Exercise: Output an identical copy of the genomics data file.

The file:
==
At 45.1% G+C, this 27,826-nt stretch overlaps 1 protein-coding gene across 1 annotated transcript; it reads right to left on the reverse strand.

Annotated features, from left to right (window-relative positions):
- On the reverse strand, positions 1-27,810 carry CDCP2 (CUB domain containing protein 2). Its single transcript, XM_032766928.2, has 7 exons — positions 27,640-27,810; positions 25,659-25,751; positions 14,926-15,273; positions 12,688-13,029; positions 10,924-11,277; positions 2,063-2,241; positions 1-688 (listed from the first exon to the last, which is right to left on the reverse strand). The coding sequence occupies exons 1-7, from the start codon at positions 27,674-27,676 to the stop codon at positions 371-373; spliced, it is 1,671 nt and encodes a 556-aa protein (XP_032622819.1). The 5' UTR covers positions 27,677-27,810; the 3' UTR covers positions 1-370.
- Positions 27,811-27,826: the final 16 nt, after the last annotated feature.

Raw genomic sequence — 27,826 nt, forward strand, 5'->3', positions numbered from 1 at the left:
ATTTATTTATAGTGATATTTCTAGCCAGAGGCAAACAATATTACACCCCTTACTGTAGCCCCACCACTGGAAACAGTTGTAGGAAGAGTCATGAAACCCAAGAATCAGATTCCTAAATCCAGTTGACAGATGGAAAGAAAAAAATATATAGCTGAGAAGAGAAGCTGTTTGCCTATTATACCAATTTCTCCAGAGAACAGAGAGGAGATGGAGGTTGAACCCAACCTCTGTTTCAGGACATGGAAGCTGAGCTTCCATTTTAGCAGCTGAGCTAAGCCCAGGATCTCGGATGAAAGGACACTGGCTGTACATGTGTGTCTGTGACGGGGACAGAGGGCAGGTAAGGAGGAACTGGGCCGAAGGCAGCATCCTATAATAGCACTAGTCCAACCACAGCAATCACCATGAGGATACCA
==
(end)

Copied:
At 45.1% G+C, this 27,826-nt stretch overlaps 1 protein-coding gene across 1 annotated transcript; it reads right to left on the reverse strand.

Annotated features, from left to right (window-relative positions):
- On the reverse strand, positions 1-27,810 carry CDCP2 (CUB domain containing protein 2). Its single transcript, XM_032766928.2, has 7 exons — positions 27,640-27,810; positions 25,659-25,751; positions 14,926-15,273; positions 12,688-13,029; positions 10,924-11,277; positions 2,063-2,241; positions 1-688 (listed from the first exon to the last, which is right to left on the reverse strand). The coding sequence occupies exons 1-7, from the start codon at positions 27,674-27,676 to the stop codon at positions 371-373; spliced, it is 1,671 nt and encodes a 556-aa protein (XP_032622819.1). The 5' UTR covers positions 27,677-27,810; the 3' UTR covers positions 1-370.
- Positions 27,811-27,826: the final 16 nt, after the last annotated feature.

Raw genomic sequence — 27,826 nt, forward strand, 5'->3', positions numbered from 1 at the left:
ATTTATTTATAGTGATATTTCTAGCCAGAGGCAAACAATATTACACCCCTTACTGTAGCCCCACCACTGGAAACAGTTGTAGGAAGAGTCATGAAACCCAAGAATCAGATTCCTAAATCCAGTTGACAGATGGAAAGAAAAAAATATATAGCTGAGAAGAGAAGCTGTTTGCCTATTATACCAATTTCTCCAGAGAACAGAGAGGAGATGGAGGTTGAACCCAACCTCTGTTTCAGGACATGGAAGCTGAGCTTCCATTTTAGCAGCTGAGCTAAGCCCAGGATCTCGGATGAAAGGACACTGGCTGTACATGTGTGTCTGTGACGGGGACAGAGGGCAGGTAAGGAGGAACTGGGCCGAAGGCAGCATCCTATAATAGCACTAGTCCAACCACAGCAATCACCATGAGGATACCA